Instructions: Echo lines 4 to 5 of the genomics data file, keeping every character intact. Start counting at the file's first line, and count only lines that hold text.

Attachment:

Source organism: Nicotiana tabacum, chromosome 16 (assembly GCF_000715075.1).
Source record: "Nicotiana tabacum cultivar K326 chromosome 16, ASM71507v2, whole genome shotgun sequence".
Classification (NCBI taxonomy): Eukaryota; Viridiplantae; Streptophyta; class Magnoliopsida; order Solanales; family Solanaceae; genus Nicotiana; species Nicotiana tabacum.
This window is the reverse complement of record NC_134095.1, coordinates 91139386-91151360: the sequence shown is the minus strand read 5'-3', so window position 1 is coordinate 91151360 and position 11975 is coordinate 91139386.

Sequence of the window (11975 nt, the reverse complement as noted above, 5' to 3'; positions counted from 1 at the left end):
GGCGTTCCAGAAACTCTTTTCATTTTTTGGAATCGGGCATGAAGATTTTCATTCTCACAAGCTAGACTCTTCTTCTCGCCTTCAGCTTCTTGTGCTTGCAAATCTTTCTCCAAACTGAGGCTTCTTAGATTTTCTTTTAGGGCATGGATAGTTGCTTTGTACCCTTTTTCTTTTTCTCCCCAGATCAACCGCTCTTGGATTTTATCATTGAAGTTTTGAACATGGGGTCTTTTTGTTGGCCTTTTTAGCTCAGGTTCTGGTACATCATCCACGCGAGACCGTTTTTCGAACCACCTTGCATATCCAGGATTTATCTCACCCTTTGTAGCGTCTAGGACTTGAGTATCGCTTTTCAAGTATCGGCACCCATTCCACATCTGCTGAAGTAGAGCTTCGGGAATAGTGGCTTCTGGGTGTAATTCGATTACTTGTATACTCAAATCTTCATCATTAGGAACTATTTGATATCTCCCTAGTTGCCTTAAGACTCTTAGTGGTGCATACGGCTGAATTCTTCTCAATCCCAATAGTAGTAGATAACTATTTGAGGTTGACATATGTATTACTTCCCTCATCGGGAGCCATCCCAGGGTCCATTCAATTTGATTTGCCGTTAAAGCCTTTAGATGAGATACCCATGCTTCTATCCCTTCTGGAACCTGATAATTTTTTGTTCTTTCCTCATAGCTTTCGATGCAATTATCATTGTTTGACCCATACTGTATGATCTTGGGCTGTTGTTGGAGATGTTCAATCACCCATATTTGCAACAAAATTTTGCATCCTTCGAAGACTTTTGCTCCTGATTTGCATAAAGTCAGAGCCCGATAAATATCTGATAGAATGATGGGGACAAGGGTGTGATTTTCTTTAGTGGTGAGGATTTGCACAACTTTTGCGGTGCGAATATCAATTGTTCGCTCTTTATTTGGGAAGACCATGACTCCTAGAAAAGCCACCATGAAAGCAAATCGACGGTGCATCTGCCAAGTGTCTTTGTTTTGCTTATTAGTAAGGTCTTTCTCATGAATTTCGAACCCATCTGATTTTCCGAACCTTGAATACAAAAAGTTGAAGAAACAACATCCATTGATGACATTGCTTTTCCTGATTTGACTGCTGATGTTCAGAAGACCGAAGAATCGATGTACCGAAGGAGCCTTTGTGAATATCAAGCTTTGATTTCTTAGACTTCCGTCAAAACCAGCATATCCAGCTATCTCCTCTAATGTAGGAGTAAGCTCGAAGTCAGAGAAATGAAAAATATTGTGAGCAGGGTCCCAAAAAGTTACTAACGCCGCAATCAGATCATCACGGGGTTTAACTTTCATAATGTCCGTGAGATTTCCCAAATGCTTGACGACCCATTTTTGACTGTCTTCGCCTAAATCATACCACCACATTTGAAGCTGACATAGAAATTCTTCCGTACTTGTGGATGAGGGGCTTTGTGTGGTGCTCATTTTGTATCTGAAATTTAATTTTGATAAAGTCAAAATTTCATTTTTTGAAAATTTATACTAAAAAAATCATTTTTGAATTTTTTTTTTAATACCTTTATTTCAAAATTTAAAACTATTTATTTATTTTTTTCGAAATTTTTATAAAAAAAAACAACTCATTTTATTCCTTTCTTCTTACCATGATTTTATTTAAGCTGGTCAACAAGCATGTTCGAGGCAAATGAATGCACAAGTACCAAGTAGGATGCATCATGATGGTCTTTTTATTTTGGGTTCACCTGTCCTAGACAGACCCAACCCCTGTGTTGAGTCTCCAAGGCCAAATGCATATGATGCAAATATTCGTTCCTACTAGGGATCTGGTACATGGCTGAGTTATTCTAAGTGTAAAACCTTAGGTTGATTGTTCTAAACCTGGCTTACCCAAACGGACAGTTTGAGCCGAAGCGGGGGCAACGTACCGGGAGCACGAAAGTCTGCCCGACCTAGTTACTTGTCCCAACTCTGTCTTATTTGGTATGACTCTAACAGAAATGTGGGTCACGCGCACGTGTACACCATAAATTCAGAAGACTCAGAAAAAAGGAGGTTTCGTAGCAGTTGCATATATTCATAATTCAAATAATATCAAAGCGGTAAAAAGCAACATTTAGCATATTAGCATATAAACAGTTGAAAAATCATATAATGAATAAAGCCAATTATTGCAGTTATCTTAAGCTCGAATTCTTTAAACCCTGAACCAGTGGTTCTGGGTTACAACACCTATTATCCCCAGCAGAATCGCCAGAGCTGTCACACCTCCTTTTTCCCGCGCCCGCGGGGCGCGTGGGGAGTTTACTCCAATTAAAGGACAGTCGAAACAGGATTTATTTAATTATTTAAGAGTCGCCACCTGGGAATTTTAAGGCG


This window is the reverse complement of record NC_134095.1, coordinates 91139386-91151360: the sequence shown is the minus strand read 5'-3', so window position 1 is coordinate 91151360 and position 11975 is coordinate 91139386.

Sequence of the window (11975 nt, the reverse complement as noted above, 5' to 3'; positions counted from 1 at the left end):